Recent advances in artificial intelligence have been nothing short of dramatic. AI is transforming nearly every sector of society, from transportation to medicine to defense. So it is worth considering what will happen when it becomes even more advanced than it already is.
The apocalyptic view is that AI-driven machines will outsmart humanity, take over the world, and kill us all. This scenario crops up often in science fiction, and it is easy enough to dismiss, given that humans remain firmly in control. But many AI experts take the apocalyptic perspective seriously, and they are right to do so. The rest of society should as well.
To understand what is at stake, consider the distinction between “narrow AI” and “artificial general intelligence” (AGI). Narrow AI can operate only in one or a few domains at a time, so while it may outperform humans in select tasks, it remains under human control.
AGI, by contrast, can reason across a wide range of domains, and thus could replicate many human intellectual skills, while retaining all of the advantages of computers, such as perfect memory recall. Run on sophisticated computer hardware, AGI could outpace human cognition. In fact, it is hard to conceive an upper limit for how advanced AGI could become.
As it stands, most AI is narrow. Indeed, even the most advanced current systems have only limited amounts of generality. For example, while Google DeepMind’s AlphaZero system was able to master Go, chess, and shogi – making it more general than most other AI systems, which can be applied only to a single specific activity – it has still demonstrated capability only within the limited confines of certain highly structured board games.
Moreover, AGI is the focus of significant research and development. I recently completed a survey of AGI R&D projects, identifying 45 in 30 countries on six continents. Many active initiatives are based in major corporations such as Baidu, Facebook, Google, Microsoft, and Tencent, and in top universities such as Carnegie Mellon, Harvard, and Stanford, as well as the Chinese Academy of Sciences. It would be unwise simply to assume that none of these projects will succeed.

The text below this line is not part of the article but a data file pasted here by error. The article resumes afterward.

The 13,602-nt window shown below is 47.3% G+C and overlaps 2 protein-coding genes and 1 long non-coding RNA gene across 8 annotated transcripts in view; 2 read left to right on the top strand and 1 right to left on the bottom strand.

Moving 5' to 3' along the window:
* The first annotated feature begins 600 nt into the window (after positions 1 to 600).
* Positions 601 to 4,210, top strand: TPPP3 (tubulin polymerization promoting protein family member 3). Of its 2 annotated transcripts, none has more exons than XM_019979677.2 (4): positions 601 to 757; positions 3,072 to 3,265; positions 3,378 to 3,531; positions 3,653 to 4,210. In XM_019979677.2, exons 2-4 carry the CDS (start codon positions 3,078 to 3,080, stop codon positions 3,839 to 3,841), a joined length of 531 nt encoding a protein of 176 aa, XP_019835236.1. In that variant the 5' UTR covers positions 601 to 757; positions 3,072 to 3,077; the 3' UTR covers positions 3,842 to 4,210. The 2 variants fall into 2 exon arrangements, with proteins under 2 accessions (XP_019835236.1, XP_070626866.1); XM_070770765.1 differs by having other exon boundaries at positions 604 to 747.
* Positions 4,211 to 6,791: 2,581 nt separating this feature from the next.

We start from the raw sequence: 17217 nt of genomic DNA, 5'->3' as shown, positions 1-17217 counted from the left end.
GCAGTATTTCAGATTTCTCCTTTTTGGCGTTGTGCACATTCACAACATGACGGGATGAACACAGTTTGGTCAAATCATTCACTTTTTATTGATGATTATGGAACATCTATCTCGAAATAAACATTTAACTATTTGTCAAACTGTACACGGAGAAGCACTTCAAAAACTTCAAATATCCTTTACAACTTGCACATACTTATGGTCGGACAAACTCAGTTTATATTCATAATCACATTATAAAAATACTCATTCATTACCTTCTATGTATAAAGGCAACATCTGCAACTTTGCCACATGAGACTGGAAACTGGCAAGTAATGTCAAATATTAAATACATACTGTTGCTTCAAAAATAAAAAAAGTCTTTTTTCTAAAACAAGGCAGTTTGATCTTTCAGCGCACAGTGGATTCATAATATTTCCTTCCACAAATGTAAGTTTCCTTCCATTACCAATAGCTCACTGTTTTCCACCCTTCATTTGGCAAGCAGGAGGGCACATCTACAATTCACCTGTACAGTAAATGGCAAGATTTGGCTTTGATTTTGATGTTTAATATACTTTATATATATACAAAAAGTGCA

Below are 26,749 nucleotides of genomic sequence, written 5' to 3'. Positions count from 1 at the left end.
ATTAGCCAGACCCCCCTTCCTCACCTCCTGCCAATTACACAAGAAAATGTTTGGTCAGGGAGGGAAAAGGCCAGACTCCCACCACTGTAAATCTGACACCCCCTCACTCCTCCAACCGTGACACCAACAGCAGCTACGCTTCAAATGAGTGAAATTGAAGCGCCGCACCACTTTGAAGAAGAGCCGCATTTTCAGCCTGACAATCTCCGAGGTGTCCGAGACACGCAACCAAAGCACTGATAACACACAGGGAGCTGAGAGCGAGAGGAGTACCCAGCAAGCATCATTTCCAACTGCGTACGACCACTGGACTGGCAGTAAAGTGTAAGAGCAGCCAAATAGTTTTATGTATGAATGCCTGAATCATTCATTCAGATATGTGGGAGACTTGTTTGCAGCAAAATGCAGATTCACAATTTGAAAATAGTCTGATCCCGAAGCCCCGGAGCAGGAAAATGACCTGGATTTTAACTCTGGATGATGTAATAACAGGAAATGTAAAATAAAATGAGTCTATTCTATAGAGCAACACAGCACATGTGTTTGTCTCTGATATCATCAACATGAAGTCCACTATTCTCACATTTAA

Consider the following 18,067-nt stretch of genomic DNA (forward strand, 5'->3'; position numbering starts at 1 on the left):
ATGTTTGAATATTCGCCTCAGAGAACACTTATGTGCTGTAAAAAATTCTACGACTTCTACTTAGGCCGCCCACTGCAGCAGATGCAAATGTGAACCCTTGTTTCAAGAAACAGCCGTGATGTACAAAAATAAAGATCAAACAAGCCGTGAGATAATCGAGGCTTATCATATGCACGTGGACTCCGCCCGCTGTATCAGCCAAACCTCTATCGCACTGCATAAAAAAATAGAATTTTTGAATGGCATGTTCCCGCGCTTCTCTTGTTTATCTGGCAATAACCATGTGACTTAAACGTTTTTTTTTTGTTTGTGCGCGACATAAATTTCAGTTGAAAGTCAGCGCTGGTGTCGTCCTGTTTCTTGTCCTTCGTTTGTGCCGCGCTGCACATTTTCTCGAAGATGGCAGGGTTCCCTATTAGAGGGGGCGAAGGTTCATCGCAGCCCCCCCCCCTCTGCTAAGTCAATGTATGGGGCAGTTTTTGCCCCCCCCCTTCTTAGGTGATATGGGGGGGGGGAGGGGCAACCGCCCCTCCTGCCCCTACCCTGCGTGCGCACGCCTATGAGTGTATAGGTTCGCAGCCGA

Another way of thinking about the potential threat of AGI is to compare it to other catastrophic risks. In the 1990s, the US Congress saw fit to have NASA track large asteroids that could collide with the earth, even though the odds of that happening are around one in 5,000 per century. With AGI, the odds of a catastrophe over the upcoming century could be as high as one in a hundred, or even one in ten, judging by the pace of R&D and the strength of expert concern.
The question, then, is what to do about it. For starters, we need to ensure that R&D is conducted responsibly, safely, and ethically. This will require a deeper dialogue between those working in the AI field and policymakers, social scientists, and concerned citizens. Those in the field know the technology and will be the ones to design it according to agreed standards; but they must not decide alone what those standards will be. Many of the people developing AI applications are not accustomed to thinking about the social implications of their work. For that to change, they must be exposed to outside perspectives.
Policymakers also will have to grapple with AGI’s international dimensions. Currently, the bulk of AGI R&D is carried out in the United States, Europe, and China, but much of the code is open source, meaning that the work potentially can be done from anywhere. So, establishing standards and ethical ground rules is ultimately a job for the entire international community, though the R&D hubs should take the lead.
Looking ahead, some efforts to address the risks posed by AGI can piggyback on policy initiatives already put in place for narrow AI, such as the new bipartisan AI Caucus launched by John Delaney, a Democratic congressman from Maryland. There are many opportunities for synergy between those working on near-term AI risks and those thinking about the long term.
But regardless of whether narrow AI and AGI are considered together or separately, what matters most is that we take constructive action now to minimize the risk of a catastrophe down the road. This is not a task that we can hope to complete at the last minute. Copyright Project Syndicate.
Seth Baum is the executive director of the Global Catastrophic Risk Institute (GCRI), a think tank focused on extreme global risks. He is also affiliated with the Blue Marble Space Institute of Science and the University of Cambridge Centre for the Study of Existential Risk.